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It's strange how time can manifest itself in many omniscient ways, both cruel and heartfelt, both past and present. Strange that a life can flourish through, onward down the length of a brook, turmoil and rest, to end up puddled then splash out in one final cascade or trickle away gently from sight.
The brimming clouds, iron-grey, drizzle downwards: a steady pour. The fleshy smells of leaf and loam coat the sticky air as my feet sink in the sand. Compact claps of thunder roar, sending the world momentarily into disaster, a beat of a heart oncoming from the sight of a secret lover, before rolling distantly to lullaby. Foaming waves crumple, like old paper, onto the shore of the beach and a single hawk circles high in the zenith afar.
Ember Island is far from home but closer to heart than any other place. The small rock is a paradise with warm weather, salt-sunlight, white sand and crystal waters. It holds in it memorabilia, old pieces of my life glued on – from force by my part – and tearing at the edges. I haven't been in ages.
I walk to the cottage. Its walls are sodden from the storm and the whole place is in disrepair. Entering, my eyes come immediately to the table. It is circular and ruby-red. I can see the dinner laid out on the surface; roasts, salads, rich sauces and raw fish to stuff stomachs full. My mother was a culinary genius – a goddess of the household. She'd start preparing dinners from midday to sundown, and decorate and garnish them extravagantly. She was a simple lady. She'd take strolls down the beach and look out longingly at the sunset as if it were a relative from time immemorial. She was content with her own company, daydreaming of something out of reach, and for that she was detached from the family, neglecting us as infants. We'd cry our eyes sore, our blistered cheeks stained with hot tears, but she'd remain determinedly still, unwavering to give a soft kiss. There was no maternal instinct in her whatsoever. It was as if her neglect was out of spite. We had set her in ruin, a deteriorating wall with its brickwork in shambles, and she hated us for wasting her away. I suppose there is blame on her part for what has happened. But Ember Island forgives. The dunes watch over you, and the stars shine down wisdom; it's all a matter of accepting it. And yet still I have not accepted what she did or what everyone has done. This bitterness inside rages like the tempest out, and I'm waiting for some light to stab in.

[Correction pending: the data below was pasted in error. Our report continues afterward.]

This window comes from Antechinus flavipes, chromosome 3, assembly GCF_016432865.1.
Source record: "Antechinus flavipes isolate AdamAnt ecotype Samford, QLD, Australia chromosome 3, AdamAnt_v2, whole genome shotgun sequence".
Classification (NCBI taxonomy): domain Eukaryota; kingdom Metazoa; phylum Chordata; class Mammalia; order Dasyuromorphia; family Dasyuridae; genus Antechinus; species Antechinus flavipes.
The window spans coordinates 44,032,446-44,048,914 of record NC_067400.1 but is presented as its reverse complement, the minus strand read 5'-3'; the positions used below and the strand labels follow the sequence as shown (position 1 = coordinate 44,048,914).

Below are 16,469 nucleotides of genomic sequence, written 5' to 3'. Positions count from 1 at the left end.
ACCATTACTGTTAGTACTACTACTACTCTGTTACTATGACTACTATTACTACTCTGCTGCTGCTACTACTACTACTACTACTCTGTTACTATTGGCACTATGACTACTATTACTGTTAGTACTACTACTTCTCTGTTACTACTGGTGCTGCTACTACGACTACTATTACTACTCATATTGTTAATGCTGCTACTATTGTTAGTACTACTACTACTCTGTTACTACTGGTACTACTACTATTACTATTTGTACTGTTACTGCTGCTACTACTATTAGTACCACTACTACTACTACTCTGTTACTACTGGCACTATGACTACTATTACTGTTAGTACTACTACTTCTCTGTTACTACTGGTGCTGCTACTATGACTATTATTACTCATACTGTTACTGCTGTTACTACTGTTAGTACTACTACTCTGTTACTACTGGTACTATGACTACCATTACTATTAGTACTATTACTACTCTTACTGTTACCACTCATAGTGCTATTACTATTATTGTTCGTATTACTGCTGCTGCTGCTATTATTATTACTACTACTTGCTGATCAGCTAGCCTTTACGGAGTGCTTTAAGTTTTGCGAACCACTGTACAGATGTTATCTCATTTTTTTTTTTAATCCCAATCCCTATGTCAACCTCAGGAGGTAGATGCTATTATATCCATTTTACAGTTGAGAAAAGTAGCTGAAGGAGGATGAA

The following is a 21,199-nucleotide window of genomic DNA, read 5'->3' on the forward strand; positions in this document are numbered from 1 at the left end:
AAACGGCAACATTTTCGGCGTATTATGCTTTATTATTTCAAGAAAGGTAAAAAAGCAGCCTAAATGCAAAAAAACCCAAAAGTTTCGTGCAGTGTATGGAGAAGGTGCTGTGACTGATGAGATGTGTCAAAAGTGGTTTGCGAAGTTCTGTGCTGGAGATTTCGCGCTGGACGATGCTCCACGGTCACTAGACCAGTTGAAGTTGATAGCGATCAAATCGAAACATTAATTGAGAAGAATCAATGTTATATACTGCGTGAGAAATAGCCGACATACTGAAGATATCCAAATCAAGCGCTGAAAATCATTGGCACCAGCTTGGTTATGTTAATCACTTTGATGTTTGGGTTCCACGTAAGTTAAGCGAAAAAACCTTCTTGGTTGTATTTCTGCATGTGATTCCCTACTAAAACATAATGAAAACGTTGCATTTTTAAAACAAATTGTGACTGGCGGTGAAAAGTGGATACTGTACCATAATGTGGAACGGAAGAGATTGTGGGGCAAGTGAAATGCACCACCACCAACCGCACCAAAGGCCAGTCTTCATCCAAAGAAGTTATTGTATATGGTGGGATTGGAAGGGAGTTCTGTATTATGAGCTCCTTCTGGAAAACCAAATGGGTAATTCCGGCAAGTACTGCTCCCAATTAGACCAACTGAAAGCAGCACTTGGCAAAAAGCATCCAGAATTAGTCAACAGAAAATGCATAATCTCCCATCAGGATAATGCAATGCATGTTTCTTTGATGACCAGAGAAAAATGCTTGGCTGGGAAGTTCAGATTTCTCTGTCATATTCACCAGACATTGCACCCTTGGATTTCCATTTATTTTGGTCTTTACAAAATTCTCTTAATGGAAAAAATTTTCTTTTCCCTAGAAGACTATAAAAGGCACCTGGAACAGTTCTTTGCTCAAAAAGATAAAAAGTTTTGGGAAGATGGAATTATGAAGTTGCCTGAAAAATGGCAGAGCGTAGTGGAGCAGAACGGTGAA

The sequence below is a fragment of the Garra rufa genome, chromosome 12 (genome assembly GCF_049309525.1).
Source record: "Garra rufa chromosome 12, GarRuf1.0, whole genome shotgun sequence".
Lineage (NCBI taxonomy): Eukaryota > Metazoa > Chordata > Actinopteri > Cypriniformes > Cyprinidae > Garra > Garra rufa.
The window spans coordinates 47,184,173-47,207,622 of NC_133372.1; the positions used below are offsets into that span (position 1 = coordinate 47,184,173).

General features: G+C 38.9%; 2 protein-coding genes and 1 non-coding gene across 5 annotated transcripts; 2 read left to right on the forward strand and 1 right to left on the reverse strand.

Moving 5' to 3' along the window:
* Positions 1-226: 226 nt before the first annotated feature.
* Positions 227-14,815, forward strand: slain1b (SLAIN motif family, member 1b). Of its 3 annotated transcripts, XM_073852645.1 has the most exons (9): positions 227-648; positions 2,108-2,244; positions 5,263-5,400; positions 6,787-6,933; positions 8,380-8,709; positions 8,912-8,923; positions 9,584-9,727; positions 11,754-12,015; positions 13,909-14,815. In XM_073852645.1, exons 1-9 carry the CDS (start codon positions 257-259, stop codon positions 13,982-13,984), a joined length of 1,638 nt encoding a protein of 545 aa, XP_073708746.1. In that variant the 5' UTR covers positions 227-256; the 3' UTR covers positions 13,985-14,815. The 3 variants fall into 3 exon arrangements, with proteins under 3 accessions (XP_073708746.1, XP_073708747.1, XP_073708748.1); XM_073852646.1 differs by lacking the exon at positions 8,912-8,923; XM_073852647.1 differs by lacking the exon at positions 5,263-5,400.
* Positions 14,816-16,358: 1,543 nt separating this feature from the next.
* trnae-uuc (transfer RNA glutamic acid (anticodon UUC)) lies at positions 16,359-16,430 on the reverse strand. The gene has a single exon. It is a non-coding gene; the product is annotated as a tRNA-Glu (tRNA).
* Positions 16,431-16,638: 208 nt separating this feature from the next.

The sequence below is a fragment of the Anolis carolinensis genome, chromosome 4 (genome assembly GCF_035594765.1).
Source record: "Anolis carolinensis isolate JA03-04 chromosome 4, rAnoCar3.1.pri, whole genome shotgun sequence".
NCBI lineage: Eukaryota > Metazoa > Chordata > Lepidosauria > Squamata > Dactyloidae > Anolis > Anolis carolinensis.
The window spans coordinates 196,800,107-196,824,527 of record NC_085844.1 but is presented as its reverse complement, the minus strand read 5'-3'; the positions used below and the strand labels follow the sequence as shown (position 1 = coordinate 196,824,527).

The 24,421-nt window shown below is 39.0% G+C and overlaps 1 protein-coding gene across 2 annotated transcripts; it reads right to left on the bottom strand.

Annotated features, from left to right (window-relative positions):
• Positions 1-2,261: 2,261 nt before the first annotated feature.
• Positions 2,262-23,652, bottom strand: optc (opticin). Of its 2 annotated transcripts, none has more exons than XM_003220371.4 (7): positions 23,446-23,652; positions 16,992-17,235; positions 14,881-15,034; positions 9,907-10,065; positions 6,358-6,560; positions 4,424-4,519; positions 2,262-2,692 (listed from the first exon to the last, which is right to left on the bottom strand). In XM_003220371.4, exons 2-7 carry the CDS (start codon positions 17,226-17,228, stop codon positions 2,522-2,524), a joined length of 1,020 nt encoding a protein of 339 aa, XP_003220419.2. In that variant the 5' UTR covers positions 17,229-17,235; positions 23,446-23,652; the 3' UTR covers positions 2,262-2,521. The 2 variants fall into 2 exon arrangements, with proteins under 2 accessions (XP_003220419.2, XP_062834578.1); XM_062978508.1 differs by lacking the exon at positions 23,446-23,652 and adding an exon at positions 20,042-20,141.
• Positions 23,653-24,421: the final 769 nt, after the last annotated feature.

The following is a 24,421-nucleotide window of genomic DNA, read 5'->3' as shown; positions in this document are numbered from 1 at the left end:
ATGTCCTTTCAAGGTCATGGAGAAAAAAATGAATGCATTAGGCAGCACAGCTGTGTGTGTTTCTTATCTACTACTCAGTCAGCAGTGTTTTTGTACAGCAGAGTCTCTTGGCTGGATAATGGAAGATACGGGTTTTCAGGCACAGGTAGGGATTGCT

I put the jar down carefully on the table, an agile beetle swiftly runs away from sight, and I walk through the room. The drumming of rain clamours on, filling my head with noise. I begin to pant, as if waking from a nightmare, my heart thudding to my ribs, as I expect something to materialise in front of me. My mother, perhaps, or an implacable spectre should come now and speak to me as if a disciple, sorry scorns uttered to me fast like lightning. But slowly I realise nothing will come, not even a thought of her, no – not in reference to my mother. There is another female figure in my life who shall not be seen again. I can barely utter her name without shaking miserably. She was pronounced with love; tender and bruised in my heart she had left her mark just as she wanted. I look up at the laced wall before me. The material is slipping from its place and ripping downwards from the pull of gravity, the world telling it there is no purpose for its being. It shall rot to nothing soon much like the entirety of this cottage.
Pinned on the wall, dim to see, is a painting. The two of us are there, posing jovially with our buttocks pressed on the other and smiles broad on our chins. The storm shakes the roof and puffs of dust spiral down to the floor, which I see is laden with fallen things from recent movement. I'd rather forget that, too. As much as I hope to expend these memories, throw them, as if they were heavy stones, into the deep ocean and walk away, something keeps bringing me back. A magnetism that pulls me to orbit in strife and sadness, in joy and jubilee. As much as I want to be alone, which as I can now see mirrors the mannerisms of my vacant mother, I can feel something next to me breathing down my back. From it there is no escape, and I can feel the tug of some haunted umbilical cord urging me not to let go. Parturition does not cut me off from death and as a gale howls past I start to sense something that is not there. An iron-ball inside my stomach weighs me down. This feeling has always been here. Ever since a child I've felt this presence of something interconnected that heralds me to people and places fortuitously yet somehow deliberately. And it is this, played either by chance or fate, that keeps me together. I can feel it now, only slightly though, like an echo of a falling wine glass before it shatters brilliantly to crystal shards. It, as it had so in the past, comes as a soft punch similar to the momentary spout of fright that comes from stepping onto something that is not wholly present of which has been blackened out amid deep dreaming. The spectre's white hand points to me, and it is her who I feel this connection to. It is this, a haunting memory, that I am bound to – and was bound to in infancy before it had flourished from the brook to existence.
My fists clench. The memories are served cold to me. And I can no longer throw them out to the water. The beach will send them back on its waves, and from their jagged, painful origins, they shall return smoothened, like everything that comes to visit Ember Island.
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